[Radiance-dev] Radiance compiled with mingw gcc (windows)

Greg Ward gregoryjward at gmail.com
Tue Sep 13 18:09:15 CEST 2005

> From: "Francesco Anselmo" <francesco.anselmo at arup.com>
> Date: September 12, 2005 2:11:52 PM PDT

> I've tried all of them, and they compile. What is strange is that
> if I use both -f somefile.cal and -o somefile.dat, the program
> exits nicely without writing the file, but if I remember well
> only with windows, not with linux ... strange!
> I don't think I'm doing anything wrong ...
> I will check it twice, but anyway it is not a problem, since output
> to stdout works perfectly to calculate daylight coefficients ...

The -o option should work of course, and I would like it to work.   
It's needed for other things.  If you change the line:

static void closefile(void *p) { fclose((FILE *)p); }


static void closefile(void *p) { fputs("C",stderr); fclose((FILE *)p); }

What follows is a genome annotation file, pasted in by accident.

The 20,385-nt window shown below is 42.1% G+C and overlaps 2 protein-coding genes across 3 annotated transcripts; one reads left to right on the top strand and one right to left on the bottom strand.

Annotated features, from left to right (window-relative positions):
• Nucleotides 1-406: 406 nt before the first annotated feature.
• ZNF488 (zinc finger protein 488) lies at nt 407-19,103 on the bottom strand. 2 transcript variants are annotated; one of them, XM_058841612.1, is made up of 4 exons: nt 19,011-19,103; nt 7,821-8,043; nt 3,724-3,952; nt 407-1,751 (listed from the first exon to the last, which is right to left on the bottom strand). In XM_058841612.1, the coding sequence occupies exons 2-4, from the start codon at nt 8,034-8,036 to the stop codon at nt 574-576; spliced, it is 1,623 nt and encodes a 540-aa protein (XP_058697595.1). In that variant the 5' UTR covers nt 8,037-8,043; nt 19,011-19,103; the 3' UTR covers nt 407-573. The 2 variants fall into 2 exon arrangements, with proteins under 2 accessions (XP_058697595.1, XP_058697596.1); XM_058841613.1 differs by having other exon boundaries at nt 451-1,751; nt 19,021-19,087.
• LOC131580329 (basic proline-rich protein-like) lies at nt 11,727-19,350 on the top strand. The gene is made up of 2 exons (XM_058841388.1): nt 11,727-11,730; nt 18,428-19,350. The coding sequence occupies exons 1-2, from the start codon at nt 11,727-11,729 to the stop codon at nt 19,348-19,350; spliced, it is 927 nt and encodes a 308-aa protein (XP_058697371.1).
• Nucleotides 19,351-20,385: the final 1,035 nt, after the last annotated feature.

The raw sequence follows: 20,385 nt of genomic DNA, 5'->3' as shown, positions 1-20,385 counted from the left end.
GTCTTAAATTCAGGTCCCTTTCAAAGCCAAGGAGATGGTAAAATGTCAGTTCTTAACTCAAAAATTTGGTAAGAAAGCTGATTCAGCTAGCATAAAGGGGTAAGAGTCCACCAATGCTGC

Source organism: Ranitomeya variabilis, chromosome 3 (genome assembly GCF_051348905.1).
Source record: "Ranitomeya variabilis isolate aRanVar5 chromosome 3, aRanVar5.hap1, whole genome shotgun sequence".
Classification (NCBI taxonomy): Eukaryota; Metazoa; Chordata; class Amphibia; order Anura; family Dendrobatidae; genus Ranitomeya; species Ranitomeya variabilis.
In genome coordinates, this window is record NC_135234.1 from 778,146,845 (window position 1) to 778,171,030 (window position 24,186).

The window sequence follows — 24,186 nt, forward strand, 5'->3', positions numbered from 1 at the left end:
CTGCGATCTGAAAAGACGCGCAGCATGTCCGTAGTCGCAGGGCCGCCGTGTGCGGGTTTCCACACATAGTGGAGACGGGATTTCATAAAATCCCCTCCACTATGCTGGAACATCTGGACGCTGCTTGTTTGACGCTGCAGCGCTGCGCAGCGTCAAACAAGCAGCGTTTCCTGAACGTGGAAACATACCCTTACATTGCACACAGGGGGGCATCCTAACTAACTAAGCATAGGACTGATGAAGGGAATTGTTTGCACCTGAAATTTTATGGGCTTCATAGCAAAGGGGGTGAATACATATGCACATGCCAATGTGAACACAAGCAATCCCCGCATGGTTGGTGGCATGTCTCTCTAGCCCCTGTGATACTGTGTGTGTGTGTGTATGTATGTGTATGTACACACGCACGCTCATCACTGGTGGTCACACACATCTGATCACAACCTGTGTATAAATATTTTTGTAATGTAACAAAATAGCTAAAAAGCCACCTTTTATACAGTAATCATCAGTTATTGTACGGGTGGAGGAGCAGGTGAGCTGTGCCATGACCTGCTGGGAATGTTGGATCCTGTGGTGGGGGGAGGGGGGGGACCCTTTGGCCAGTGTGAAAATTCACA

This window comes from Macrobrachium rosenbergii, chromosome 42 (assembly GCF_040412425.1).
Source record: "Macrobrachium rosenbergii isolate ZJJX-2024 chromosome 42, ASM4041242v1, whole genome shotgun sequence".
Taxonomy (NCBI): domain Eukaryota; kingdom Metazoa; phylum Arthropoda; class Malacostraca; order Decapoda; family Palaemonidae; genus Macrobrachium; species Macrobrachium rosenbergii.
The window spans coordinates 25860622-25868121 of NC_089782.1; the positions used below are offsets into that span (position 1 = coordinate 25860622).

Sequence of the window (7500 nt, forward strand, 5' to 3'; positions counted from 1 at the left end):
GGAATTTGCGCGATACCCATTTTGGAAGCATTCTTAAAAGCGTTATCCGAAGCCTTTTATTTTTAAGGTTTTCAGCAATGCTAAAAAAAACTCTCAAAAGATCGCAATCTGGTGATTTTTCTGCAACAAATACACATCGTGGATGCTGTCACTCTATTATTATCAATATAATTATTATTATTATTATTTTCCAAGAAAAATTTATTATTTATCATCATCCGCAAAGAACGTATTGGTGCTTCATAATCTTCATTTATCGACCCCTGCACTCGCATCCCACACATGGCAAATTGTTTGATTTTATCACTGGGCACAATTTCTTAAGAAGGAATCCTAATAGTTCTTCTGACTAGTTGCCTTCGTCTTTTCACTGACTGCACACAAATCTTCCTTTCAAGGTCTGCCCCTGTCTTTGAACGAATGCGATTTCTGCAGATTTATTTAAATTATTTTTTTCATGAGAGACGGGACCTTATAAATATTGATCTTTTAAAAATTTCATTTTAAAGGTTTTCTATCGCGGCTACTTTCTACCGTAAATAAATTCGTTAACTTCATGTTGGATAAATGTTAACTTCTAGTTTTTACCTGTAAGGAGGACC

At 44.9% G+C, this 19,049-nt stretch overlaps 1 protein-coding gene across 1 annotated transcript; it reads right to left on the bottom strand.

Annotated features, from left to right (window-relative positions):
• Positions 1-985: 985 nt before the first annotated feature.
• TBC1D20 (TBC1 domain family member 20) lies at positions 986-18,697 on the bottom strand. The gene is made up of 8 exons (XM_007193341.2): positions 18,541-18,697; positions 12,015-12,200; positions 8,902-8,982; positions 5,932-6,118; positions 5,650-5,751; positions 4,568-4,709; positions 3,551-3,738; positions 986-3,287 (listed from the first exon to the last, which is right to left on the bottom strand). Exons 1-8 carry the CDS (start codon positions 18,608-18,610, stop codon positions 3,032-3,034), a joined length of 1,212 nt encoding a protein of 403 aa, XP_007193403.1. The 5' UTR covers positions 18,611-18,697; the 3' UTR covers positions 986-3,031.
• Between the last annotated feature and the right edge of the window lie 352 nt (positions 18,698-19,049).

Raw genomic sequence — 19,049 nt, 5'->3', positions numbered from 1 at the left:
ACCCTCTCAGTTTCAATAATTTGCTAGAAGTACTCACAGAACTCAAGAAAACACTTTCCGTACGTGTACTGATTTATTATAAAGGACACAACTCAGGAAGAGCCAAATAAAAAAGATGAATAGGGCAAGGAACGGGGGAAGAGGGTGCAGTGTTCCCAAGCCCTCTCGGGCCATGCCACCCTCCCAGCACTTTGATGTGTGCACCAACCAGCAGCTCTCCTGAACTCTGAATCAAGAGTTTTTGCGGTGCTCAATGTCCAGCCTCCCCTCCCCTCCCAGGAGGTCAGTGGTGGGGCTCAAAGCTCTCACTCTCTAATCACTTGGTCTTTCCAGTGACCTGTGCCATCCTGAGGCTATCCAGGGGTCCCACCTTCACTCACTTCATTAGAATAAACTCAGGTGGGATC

You should get as many C's on your output as you have -o options.  If  
that's not happening, it means this call is not being made as it  
should be.  I'm trying it on my system now to make sure it's working  

> From: Georg Mischler <schorsch at schorsch.com>
> Date: September 13, 2005 2:32:14 AM PDT
> Microsoft only supports long files in the low level _lseeki64(), but
> not in the stream routine(s). In the short term, -Dfseeko=fseek
> looks like a reasonable workaround.
> Actually, it seems that eg. recover_output() does both fseeko()
> and lseek(fileno(fp)) on the same file (the latter through
> myseeko()). Is this actually so? And if yes, what does it exactly
> mean? Can we substitute _lseeki64(fileno(fp), offset, origin) for
> fseeko(fd, offset, whence) when _FILE_OFFSET_BITS is set to 64 or
> do the two calls have different semantics?

The lseek() calls work underneath the stdio routines to get the file  
length, that's all.  It puts the pointer back to the beginning when  
it's finished, and shouldn't interfere with stdio's notion of file  
position, which fseeko() is supposed to report.  If this is broken in  
Windows, we'll have to dig out the other places I use this trick and  
find a substitute, but there's no indication it is broken as  
Francesco's problem case doesn't include the -r option, and otherwise  
recover_output() is never called.


More information about the Radiance-dev mailing list